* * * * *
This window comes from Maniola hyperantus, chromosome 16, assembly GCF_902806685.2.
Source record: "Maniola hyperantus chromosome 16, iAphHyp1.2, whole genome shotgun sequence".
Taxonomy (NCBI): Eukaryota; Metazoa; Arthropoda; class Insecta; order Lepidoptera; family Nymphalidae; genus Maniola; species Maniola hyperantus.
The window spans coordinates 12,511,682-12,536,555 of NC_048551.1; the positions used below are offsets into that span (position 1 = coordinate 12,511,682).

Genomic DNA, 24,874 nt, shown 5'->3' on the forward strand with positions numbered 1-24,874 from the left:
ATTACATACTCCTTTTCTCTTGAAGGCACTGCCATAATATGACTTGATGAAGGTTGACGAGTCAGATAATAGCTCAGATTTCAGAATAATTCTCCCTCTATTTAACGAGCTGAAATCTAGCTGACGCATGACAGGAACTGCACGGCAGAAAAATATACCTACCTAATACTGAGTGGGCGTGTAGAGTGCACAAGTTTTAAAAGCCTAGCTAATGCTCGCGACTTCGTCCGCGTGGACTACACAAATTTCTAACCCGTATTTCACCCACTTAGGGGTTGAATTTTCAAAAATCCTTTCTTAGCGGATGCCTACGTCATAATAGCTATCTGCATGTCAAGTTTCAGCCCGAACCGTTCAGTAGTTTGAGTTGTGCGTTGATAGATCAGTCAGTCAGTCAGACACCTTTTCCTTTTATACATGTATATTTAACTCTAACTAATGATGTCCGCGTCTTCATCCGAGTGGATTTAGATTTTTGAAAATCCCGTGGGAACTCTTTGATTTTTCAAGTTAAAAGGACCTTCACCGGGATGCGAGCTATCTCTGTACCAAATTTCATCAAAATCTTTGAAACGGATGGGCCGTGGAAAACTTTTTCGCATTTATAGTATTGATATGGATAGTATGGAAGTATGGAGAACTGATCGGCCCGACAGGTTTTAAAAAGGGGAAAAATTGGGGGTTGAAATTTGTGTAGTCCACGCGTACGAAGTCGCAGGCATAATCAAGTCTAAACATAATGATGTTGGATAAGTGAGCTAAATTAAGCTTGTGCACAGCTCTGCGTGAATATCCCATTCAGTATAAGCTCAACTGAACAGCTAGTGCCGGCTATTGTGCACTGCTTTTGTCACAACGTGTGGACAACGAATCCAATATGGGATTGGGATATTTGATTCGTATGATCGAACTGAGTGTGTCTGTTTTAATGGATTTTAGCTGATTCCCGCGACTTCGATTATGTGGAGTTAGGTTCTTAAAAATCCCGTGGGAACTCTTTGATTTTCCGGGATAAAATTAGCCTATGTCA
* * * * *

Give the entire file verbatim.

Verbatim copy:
This window comes from Maniola hyperantus, chromosome 16, assembly GCF_902806685.2.
Source record: "Maniola hyperantus chromosome 16, iAphHyp1.2, whole genome shotgun sequence".
Taxonomy (NCBI): Eukaryota; Metazoa; Arthropoda; class Insecta; order Lepidoptera; family Nymphalidae; genus Maniola; species Maniola hyperantus.
The window spans coordinates 12,511,682-12,536,555 of NC_048551.1; the positions used below are offsets into that span (position 1 = coordinate 12,511,682).

Genomic DNA, 24,874 nt, shown 5'->3' on the forward strand with positions numbered 1-24,874 from the left:
ATTACATACTCCTTTTCTCTTGAAGGCACTGCCATAATATGACTTGATGAAGGTTGACGAGTCAGATAATAGCTCAGATTTCAGAATAATTCTCCCTCTATTTAACGAGCTGAAATCTAGCTGACGCATGACAGGAACTGCACGGCAGAAAAATATACCTACCTAATACTGAGTGGGCGTGTAGAGTGCACAAGTTTTAAAAGCCTAGCTAATGCTCGCGACTTCGTCCGCGTGGACTACACAAATTTCTAACCCGTATTTCACCCACTTAGGGGTTGAATTTTCAAAAATCCTTTCTTAGCGGATGCCTACGTCATAATAGCTATCTGCATGTCAAGTTTCAGCCCGAACCGTTCAGTAGTTTGAGTTGTGCGTTGATAGATCAGTCAGTCAGTCAGACACCTTTTCCTTTTATACATGTATATTTAACTCTAACTAATGATGTCCGCGTCTTCATCCGAGTGGATTTAGATTTTTGAAAATCCCGTGGGAACTCTTTGATTTTTCAAGTTAAAAGGACCTTCACCGGGATGCGAGCTATCTCTGTACCAAATTTCATCAAAATCTTTGAAACGGATGGGCCGTGGAAAACTTTTTCGCATTTATAGTATTGATATGGATAGTATGGAAGTATGGAGAACTGATCGGCCCGACAGGTTTTAAAAAGGGGAAAAATTGGGGGTTGAAATTTGTGTAGTCCACGCGTACGAAGTCGCAGGCATAATCAAGTCTAAACATAATGATGTTGGATAAGTGAGCTAAATTAAGCTTGTGCACAGCTCTGCGTGAATATCCCATTCAGTATAAGCTCAACTGAACAGCTAGTGCCGGCTATTGTGCACTGCTTTTGTCACAACGTGTGGACAACGAATCCAATATGGGATTGGGATATTTGATTCGTATGATCGAACTGAGTGTGTCTGTTTTAATGGATTTTAGCTGATTCCCGCGACTTCGATTATGTGGAGTTAGGTTCTTAAAAATCCCGTGGGAACTCTTTGATTTTCCGGGATAAAATTAGCCTATGTCA